It was a nice two weeks of quiet in the tropics, wasn’t it? Unfortunately, that quiet is over. Over the weekend, Hurricane Willa rapidly intensified into a Category 4 beast that’s beelining for the Mexican coast. It will bring fierce winds, powerful surf, and rains that could trigger landslides.
Willa has unfortunately followed the Hurricane Michael playbook. The storm was named on Sunday, and then got to work rapidly intensifying. The textbook definition for rapid intensification is a storm that sees sustained winds increase at least 56km/h over 24 hours, a criteria Willa has met and then some.
Its winds jumped from 64km/h to 161km/h between Sunday and Monday and kept ramping up to 249km/h yesterday. That puts it a hair below Category 5 strength. In an update this morning, the National Hurricane Center (NHC) upgraded Hurricane Willa to a Category 5 storm with winds of 260km/h.
Willa could weaken a bit as it nears land on Friday (Thursday local time), which is a welcome deviation from the Michael playbook. But regardless, the storm will still be formidable. A hurricane warning extends for 282km along the Mexican coast from the city of Mazatlan to San Blas. Tropical storm warnings stretch even further north and south across the Mexican states of Sinaloa and Nayarit.
In addition to powerful winds, the storm will also bring torrential rain. The NHC calls for a wide area of 15-30cm of rain with up to 46cm possible. That could cause flash floods and landslides. The inland desert will also see up to 15cm of rain, but the smaller amounts in a dry landscape could still lead to dangerous flash flooding, too.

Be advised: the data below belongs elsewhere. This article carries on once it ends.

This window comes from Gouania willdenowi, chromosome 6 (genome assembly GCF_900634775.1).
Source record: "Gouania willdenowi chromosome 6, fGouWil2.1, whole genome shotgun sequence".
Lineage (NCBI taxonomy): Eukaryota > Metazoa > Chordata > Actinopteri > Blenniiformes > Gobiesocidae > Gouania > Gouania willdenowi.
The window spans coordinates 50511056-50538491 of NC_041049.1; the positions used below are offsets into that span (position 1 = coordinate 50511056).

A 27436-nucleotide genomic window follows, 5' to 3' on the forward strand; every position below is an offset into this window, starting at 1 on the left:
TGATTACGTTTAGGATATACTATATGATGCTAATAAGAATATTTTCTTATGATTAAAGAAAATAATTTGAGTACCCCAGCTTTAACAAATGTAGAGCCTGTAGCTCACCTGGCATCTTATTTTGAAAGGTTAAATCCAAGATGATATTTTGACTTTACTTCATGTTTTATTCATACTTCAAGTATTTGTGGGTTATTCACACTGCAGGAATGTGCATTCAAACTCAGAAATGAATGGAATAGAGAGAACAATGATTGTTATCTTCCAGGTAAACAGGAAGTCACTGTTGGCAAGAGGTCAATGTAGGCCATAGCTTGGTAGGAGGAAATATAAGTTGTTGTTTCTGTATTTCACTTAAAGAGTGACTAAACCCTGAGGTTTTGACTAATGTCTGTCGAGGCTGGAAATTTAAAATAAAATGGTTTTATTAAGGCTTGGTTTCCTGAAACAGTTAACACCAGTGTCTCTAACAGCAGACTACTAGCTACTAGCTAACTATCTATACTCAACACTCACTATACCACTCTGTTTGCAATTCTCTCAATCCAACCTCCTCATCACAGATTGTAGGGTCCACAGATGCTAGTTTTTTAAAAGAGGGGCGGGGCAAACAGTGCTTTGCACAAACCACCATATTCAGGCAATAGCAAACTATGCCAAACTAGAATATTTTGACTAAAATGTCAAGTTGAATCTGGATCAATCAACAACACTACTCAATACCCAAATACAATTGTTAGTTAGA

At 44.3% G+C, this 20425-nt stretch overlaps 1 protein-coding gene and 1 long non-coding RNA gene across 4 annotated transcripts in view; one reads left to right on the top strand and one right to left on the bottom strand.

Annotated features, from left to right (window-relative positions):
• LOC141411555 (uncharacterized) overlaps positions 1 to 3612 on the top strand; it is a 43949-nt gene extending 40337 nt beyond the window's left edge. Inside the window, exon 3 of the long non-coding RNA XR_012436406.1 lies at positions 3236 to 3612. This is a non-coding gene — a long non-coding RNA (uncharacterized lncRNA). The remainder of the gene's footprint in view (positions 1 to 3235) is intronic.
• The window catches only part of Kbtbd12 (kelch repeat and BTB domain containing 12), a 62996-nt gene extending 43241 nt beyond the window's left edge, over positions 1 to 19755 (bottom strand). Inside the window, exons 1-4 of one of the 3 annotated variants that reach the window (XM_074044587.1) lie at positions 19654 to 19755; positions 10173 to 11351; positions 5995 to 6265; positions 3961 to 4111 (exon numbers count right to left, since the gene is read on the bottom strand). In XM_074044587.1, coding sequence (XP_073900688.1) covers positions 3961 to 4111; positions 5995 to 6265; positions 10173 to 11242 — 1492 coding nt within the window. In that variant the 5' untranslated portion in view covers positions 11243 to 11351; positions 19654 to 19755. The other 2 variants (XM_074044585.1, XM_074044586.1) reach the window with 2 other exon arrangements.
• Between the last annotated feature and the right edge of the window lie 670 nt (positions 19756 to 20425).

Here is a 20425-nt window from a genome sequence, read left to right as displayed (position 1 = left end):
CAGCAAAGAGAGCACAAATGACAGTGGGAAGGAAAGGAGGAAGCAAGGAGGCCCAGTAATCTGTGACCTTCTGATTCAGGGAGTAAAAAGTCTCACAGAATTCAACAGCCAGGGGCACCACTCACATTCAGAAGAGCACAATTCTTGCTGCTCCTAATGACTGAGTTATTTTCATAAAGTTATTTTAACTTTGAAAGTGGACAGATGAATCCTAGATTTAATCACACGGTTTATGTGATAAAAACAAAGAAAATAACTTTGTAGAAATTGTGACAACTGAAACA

“Preparations to protect life and property should be rushed to completion,” the NHC warned.
Willa is the Eastern Pacific’s 23rd named storm of the year. That’s well above the average of roughly 16 for this time of year. Accumulated cyclone energy (ACE), a measure that factors in how powerful and long-lasting storms are, is also pretty bonkers. As of this morning, the ACE value for the Eastern Pacific stood at 302.5, nearly two-and-a-half times higher than normal for this time of year.
A burgeoning El Niño has likely given a boost to the season owing to the warm water and weaker upper level winds in the eastern tropical Pacific. Climate change has also warmed the oceans, another key ingredient for helping hurricanes spin up and sustain themselves. Some research has suggested future warming could make Category 4 and 5 storms more common in the region, though it remains an active area of study.